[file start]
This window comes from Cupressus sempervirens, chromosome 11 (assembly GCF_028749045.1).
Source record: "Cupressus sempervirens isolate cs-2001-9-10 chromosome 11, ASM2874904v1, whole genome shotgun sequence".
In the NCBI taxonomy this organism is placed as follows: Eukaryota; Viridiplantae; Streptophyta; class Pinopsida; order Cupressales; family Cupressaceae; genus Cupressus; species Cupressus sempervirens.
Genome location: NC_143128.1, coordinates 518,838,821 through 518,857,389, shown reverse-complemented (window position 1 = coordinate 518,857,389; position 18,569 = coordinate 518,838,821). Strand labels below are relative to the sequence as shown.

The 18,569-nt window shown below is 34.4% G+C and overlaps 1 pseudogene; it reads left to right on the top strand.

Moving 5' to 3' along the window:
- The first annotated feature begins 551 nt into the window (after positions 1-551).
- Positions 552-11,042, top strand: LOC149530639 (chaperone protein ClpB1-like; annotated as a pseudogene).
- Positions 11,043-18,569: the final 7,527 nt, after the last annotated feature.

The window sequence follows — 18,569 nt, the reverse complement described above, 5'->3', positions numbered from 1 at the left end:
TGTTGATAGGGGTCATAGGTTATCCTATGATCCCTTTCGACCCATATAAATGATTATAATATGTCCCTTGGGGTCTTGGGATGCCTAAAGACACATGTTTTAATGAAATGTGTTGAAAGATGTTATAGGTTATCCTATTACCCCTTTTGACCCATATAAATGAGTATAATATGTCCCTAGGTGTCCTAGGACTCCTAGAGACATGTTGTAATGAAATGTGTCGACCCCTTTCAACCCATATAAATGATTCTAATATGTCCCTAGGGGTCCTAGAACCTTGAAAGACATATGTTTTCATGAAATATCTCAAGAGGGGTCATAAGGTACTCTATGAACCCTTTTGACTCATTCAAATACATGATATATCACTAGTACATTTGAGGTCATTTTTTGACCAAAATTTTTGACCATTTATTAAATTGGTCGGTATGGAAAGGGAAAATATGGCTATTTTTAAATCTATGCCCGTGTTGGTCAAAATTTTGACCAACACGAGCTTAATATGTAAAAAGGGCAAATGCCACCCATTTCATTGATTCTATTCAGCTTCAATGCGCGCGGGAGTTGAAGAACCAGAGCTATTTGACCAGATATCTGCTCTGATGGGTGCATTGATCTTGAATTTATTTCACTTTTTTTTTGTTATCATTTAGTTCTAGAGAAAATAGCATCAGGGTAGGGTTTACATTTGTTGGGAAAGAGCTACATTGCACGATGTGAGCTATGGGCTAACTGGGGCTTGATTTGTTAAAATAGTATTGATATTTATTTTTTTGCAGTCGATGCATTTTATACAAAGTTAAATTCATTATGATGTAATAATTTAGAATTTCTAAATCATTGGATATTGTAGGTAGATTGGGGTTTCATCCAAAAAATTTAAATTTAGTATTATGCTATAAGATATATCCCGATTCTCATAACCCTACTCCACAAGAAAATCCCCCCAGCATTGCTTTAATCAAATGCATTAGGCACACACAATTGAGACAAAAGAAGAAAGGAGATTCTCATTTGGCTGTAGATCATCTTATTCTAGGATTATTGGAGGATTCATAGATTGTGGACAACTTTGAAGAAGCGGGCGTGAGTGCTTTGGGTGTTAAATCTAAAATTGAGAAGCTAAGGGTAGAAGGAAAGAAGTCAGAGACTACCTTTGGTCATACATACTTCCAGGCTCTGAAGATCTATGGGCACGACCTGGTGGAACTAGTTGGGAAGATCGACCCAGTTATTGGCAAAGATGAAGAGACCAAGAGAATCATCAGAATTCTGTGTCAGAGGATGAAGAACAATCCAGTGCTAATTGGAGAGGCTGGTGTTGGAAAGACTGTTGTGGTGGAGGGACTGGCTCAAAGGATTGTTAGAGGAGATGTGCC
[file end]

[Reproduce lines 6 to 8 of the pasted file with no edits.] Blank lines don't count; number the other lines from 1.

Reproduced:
Moving 5' to 3' along the window:
- The first annotated feature begins 551 nt into the window (after positions 1-551).
- Positions 552-11,042, top strand: LOC149530639 (chaperone protein ClpB1-like; annotated as a pseudogene).